Scientists struggling to devise a better battery aren’t obvious sources of drama. Few pursuits, however, have as much potential to change the world, a point Steve LeVine makes vividly clear in his new book, “The Powerhouse: Inside the Invention of a Battery to Save the World.”
LeVine follows teams of researchers racing one another to perfect a battery that will give electric cars enough range to win over a skeptical public. Make electrics truly appealing and cheap, and suddenly climate change seems far less hopeless, OPEC less powerful.
And, of course, those who win the race stand to make themselves, and their country, quite a bit richer.
Despite those very high stakes, LeVine sets himself a difficult task. Most of his subjects are scientists, primarily at Argonne National Laboratory, in Illinois, and a handful of private companies that spend their days tinkering with chemical formulas to improve upon the lithium-ion battery. In many ways, this is profoundly unglamorous work. And few readers not already in the field are likely to care about the chemistry itself.
So LeVine focuses on the race, pitting labs, companies and countries against one another for the lead in an industry that could one day be huge. His subjects swipe ideas from one another, fret over how much of their research to publish for fear of tipping off the competition and cast nervous glances at China, whose government did such an effective job seizing control of solar manufacturing.
LeVine also finds some vivid personalities to carry his story. There are meticulous scientists such as Mike Thackeray, a determined South African who finds his way to Argonne. There are eager Silicon Valley entrepreneurs such as Sujeet Kumar, a founder of Envia Systems in Newark, who wants to take one of the new chemical tweaks out of the lab and into the marketplace.
And balancing between those worlds, there’s Jeff Chamberlain, manager of Argonne’s battery program, who insists the lab get paid for its inventions. Chamberlain also has the tricky task of supervising geniuses, coaxing the best possible work out of a team of “sensitive souls with enormous egos.”
LeVine’s need to turn as many of his researchers as possible into colorful characters sometimes leads him astray. For every one who stands out, there are two who don’t, despite the personal details the author lavishes on each. After a while, it’s hard not to wonder whether we really need to meet so many scientists.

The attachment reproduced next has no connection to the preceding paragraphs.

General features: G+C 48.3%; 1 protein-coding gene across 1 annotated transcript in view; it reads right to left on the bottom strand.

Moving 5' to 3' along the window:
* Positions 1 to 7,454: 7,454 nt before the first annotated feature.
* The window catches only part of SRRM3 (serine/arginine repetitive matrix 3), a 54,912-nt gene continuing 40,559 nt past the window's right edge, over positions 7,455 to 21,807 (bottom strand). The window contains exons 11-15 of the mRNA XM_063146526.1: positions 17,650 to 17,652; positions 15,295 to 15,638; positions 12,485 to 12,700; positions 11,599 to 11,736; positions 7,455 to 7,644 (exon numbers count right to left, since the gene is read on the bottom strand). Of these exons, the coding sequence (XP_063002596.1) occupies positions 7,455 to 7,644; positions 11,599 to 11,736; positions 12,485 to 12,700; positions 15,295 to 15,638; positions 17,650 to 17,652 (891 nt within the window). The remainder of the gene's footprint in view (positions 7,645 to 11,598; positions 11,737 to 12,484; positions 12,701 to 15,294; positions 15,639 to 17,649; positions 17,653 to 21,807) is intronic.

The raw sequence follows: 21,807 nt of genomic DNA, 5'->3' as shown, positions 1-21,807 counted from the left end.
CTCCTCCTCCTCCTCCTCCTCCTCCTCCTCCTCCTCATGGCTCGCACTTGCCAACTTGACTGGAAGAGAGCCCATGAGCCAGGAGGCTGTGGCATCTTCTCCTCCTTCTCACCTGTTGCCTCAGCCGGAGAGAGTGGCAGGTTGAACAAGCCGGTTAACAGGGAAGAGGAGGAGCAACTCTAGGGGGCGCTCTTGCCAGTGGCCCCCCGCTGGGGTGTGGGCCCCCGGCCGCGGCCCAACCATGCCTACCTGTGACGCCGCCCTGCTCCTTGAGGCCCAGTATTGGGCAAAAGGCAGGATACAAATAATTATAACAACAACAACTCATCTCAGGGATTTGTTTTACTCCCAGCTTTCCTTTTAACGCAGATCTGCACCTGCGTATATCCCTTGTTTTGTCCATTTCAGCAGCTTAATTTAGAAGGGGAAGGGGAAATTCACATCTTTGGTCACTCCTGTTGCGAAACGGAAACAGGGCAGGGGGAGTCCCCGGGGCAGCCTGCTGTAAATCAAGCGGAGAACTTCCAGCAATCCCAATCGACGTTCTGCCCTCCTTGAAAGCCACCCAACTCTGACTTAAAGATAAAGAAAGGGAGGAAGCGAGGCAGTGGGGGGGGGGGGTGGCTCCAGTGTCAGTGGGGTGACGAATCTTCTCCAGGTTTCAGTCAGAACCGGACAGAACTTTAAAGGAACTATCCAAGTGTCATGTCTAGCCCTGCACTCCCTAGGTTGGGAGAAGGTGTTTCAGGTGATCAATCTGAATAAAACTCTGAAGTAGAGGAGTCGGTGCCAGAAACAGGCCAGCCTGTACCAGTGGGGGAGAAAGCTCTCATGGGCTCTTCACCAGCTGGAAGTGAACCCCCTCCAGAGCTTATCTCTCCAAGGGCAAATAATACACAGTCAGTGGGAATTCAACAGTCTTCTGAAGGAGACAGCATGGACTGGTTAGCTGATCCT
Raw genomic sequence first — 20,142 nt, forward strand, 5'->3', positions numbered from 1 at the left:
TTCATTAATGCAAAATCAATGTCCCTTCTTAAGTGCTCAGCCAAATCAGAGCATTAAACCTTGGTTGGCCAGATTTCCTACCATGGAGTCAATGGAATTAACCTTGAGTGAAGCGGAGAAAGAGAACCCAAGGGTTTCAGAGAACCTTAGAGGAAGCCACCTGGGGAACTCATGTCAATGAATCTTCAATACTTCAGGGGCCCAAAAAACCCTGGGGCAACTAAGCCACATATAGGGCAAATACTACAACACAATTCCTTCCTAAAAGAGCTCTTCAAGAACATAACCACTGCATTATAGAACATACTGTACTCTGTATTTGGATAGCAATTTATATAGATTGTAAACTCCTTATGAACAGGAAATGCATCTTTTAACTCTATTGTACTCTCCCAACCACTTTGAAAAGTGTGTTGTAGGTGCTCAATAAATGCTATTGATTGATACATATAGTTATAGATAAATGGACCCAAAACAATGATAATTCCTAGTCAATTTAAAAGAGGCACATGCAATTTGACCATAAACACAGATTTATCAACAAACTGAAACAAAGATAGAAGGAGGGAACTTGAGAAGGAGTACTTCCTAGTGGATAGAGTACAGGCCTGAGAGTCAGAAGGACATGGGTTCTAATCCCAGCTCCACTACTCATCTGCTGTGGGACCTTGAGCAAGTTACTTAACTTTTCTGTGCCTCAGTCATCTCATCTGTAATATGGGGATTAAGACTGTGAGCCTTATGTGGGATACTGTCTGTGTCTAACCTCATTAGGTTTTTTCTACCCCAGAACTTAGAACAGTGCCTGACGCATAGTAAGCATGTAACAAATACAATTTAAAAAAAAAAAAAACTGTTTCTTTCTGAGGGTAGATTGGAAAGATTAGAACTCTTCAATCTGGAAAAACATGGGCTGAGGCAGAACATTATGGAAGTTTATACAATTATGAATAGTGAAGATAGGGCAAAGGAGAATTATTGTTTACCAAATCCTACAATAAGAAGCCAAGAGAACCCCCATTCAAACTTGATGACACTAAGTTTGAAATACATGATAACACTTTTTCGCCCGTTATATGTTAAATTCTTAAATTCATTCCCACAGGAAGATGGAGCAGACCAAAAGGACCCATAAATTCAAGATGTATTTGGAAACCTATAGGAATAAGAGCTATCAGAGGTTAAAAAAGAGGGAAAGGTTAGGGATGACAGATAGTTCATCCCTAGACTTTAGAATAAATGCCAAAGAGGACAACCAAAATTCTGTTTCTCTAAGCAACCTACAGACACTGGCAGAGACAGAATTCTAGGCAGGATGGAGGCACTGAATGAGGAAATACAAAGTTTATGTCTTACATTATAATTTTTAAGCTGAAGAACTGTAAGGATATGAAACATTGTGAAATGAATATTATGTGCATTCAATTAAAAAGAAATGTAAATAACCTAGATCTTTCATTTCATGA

There’s also the issue of timing. LeVine is writing about a race that is still very much under way. If anything, the competition seems to be heating up to create not just a better battery for electric cars, but also batteries capable of storing enough energy for entire buildings or the electric grid itself. Most readers sufficiently interested in picking up “Powerhouse” will probably know going in that this remains a race without a winner. That’s hardly a fatal flaw, but it does change the shape of the story that LeVine can tell, ensuring that it will stay, at least in part, open-ended.
In such a crowded field, LeVine’s focus on Argonne (and to a lesser extent, Envia) can feel confining. It’s thoroughly understandable. Chamberlain granted LeVine full access to Argonne’s battery department for two years — a coup, considering the lab is a secure government facility whose employees are constantly on guard against intellectual-property theft. But other players in the field get too little attention. LeVine spends all of four pages on Tesla Motors, for example, and never even mentions the electric automaker’s planned Gigafactory, which aims to slash battery costs through efficiency and scale rather than chemistry and physics. Whether it succeeds or fails, it’s one of the most important EV battery projects anywhere right now, and it’s absent in the book.
LeVine’s tight focus, however, has its benefits. “Powerhouse” shows readers how a scientific insight can work its way slowly into the marketplace, to the point where it becomes ubiquitous. The book is also packed with the kind of strange, unexpected history that makes good science writing so memorable. (Who released the world’s first rechargeable lithium battery in 1977? Exxon. Yes, that Exxon.)
“Powerhouse” also illustrates — in detail — why the race to build a better battery has proved so difficult. One of the most promising technologies, tracked by LeVine from inception, turns out to have a significant problem that researchers discover late in the game, when it’s well down the road to commercialization. In the era of smart phones and self-parking cars, we tend to believe that all technological hurdles will eventually be overcome, given time and money. It’s worth remembering, as LeVine reminds us here, that the process of doing so is rarely simple or easy. Often, there are many tiny steps forward, and plenty sideways, before the big leap.
David R. Baker is the energy reporter at The San Francisco Chronicle. E-mail: email@example.com
Inside the Invention of a Battery to Save the World
By Steve LeVine
(Viking; 308 pages; $28.95)